One year in the treatment of a Vicodin addict, as told by the internist who treated her with medication.
Dr. Michael Stein is an internist specializing in prescribing a drug that blocks the effect of painkillers on a patient. In The Addict, subtitled One Patient, One Doctor, One Year, Stein recounts his journey treating Lucy, a promising young woman whose life has been stunted by an addiction to prescription medication. Lucy is meant to be an Everywoman; a college graduate, she’s a far cry from the stereotypical lower-income addict–unless, of course, you watch “Intervention” on A&E. If you do, you’ll know that Lucy’s story is quite common.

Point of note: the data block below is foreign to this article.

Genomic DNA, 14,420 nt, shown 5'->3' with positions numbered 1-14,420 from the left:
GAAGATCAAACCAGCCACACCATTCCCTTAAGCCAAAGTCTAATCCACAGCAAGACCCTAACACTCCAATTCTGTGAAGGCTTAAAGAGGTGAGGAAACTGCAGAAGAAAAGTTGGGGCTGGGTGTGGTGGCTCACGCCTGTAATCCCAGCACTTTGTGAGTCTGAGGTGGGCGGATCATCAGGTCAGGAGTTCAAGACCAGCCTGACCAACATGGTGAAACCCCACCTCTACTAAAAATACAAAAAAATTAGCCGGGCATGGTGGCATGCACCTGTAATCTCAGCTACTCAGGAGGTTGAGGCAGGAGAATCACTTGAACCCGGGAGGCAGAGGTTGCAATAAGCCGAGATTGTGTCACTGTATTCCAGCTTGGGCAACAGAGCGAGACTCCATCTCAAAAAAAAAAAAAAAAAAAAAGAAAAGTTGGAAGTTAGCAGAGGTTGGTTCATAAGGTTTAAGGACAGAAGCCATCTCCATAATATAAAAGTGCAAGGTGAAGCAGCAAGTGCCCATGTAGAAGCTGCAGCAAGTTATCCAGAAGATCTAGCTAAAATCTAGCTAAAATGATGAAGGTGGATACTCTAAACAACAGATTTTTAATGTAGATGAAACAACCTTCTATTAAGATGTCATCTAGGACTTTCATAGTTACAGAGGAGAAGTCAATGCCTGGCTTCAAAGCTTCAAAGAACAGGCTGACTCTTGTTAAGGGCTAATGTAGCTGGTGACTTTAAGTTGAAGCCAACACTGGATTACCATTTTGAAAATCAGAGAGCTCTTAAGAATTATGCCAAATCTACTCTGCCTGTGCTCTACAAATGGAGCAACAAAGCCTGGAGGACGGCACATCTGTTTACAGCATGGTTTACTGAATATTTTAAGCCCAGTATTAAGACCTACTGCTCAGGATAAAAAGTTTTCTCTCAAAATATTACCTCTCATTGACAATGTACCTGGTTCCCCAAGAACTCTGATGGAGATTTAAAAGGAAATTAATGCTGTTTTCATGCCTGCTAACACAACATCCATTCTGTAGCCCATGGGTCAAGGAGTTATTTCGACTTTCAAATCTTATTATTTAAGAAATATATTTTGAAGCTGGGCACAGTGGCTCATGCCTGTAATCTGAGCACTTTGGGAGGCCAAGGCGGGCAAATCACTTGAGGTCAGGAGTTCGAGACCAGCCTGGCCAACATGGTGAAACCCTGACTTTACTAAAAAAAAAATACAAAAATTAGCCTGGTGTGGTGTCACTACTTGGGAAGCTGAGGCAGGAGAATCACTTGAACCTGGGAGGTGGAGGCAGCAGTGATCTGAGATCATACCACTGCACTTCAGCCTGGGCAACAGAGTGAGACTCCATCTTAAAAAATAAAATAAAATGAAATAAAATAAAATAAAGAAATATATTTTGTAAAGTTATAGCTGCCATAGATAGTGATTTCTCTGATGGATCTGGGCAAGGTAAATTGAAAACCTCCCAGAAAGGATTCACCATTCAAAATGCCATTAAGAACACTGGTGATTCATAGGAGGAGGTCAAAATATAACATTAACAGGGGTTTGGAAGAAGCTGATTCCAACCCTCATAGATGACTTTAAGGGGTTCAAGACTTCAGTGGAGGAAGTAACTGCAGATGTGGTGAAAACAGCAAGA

As an internist, Stein uses conversation as a means of diagnosis, not treatment as he would if he were a psychologist. He prescribes a strictly managed drug regimen meant to help Lucy restore her life. In doing so, he spends time talking with her as she describes the life she’d been living and how treatment is changing her.
As a narrative, The Addict was a little thin. In many ways, it’s a suitable companion to “Intervention,” showing what happens after the addict enters treatment. Yet Lucy’s story didn’t feel completely realistic, and I questioned at many points whether or not she was a composite of several of Stein’s patients.
Of course, the story is building to the “why.” What would turn a college-educated young woman into an addict? I don’t want to give it away, but I have to say that I found the story to be perplexing, even fishy. Either someone was covering up a crime or Lucy’s memory of the events was inaccurate. It was very strange to me.